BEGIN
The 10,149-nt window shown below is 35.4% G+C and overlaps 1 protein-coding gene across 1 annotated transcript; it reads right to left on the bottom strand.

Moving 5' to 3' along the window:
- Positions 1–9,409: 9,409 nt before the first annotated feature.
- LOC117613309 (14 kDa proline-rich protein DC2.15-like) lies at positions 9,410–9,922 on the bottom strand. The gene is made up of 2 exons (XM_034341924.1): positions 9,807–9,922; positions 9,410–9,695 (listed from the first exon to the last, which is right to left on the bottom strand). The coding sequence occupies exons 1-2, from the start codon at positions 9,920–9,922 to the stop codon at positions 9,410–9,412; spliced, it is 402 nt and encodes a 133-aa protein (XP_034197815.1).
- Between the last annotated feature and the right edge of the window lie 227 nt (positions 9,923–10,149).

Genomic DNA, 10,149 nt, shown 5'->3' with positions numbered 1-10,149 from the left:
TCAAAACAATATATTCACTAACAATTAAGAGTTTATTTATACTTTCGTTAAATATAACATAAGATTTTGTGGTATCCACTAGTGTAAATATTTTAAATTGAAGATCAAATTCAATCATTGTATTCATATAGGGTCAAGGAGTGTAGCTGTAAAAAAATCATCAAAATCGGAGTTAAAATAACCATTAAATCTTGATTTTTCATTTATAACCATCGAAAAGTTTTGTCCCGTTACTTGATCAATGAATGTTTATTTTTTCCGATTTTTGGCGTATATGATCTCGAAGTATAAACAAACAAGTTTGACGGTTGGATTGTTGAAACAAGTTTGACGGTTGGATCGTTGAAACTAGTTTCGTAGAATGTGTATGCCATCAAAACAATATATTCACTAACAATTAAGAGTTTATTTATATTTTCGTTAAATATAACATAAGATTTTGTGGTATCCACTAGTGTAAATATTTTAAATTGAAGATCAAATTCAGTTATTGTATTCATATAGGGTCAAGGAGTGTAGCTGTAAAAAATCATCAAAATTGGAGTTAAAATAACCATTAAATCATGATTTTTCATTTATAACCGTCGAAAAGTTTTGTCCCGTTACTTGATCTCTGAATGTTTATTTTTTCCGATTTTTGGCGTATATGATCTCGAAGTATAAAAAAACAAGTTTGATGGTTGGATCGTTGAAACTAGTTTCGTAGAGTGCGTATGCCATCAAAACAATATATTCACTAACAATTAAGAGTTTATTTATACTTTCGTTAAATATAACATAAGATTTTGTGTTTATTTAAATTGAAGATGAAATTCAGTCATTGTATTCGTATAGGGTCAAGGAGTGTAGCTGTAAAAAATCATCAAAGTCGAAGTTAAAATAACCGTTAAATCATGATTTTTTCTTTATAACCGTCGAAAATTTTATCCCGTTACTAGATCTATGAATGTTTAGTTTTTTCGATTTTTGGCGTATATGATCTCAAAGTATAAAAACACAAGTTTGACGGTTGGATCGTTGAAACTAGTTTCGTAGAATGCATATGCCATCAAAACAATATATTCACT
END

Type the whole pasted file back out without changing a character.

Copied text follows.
The 10,149-nt window shown below is 35.4% G+C and overlaps 1 protein-coding gene across 1 annotated transcript; it reads right to left on the bottom strand.

Moving 5' to 3' along the window:
- Positions 1–9,409: 9,409 nt before the first annotated feature.
- LOC117613309 (14 kDa proline-rich protein DC2.15-like) lies at positions 9,410–9,922 on the bottom strand. The gene is made up of 2 exons (XM_034341924.1): positions 9,807–9,922; positions 9,410–9,695 (listed from the first exon to the last, which is right to left on the bottom strand). The coding sequence occupies exons 1-2, from the start codon at positions 9,920–9,922 to the stop codon at positions 9,410–9,412; spliced, it is 402 nt and encodes a 133-aa protein (XP_034197815.1).
- Between the last annotated feature and the right edge of the window lie 227 nt (positions 9,923–10,149).

Genomic DNA, 10,149 nt, shown 5'->3' with positions numbered 1-10,149 from the left:
TCAAAACAATATATTCACTAACAATTAAGAGTTTATTTATACTTTCGTTAAATATAACATAAGATTTTGTGGTATCCACTAGTGTAAATATTTTAAATTGAAGATCAAATTCAATCATTGTATTCATATAGGGTCAAGGAGTGTAGCTGTAAAAAAATCATCAAAATCGGAGTTAAAATAACCATTAAATCTTGATTTTTCATTTATAACCATCGAAAAGTTTTGTCCCGTTACTTGATCAATGAATGTTTATTTTTTCCGATTTTTGGCGTATATGATCTCGAAGTATAAACAAACAAGTTTGACGGTTGGATTGTTGAAACAAGTTTGACGGTTGGATCGTTGAAACTAGTTTCGTAGAATGTGTATGCCATCAAAACAATATATTCACTAACAATTAAGAGTTTATTTATATTTTCGTTAAATATAACATAAGATTTTGTGGTATCCACTAGTGTAAATATTTTAAATTGAAGATCAAATTCAGTTATTGTATTCATATAGGGTCAAGGAGTGTAGCTGTAAAAAATCATCAAAATTGGAGTTAAAATAACCATTAAATCATGATTTTTCATTTATAACCGTCGAAAAGTTTTGTCCCGTTACTTGATCTCTGAATGTTTATTTTTTCCGATTTTTGGCGTATATGATCTCGAAGTATAAAAAAACAAGTTTGATGGTTGGATCGTTGAAACTAGTTTCGTAGAGTGCGTATGCCATCAAAACAATATATTCACTAACAATTAAGAGTTTATTTATACTTTCGTTAAATATAACATAAGATTTTGTGTTTATTTAAATTGAAGATGAAATTCAGTCATTGTATTCGTATAGGGTCAAGGAGTGTAGCTGTAAAAAATCATCAAAGTCGAAGTTAAAATAACCGTTAAATCATGATTTTTTCTTTATAACCGTCGAAAATTTTATCCCGTTACTAGATCTATGAATGTTTAGTTTTTTCGATTTTTGGCGTATATGATCTCAAAGTATAAAAACACAAGTTTGACGGTTGGATCGTTGAAACTAGTTTCGTAGAATGCATATGCCATCAAAACAATATATTCACT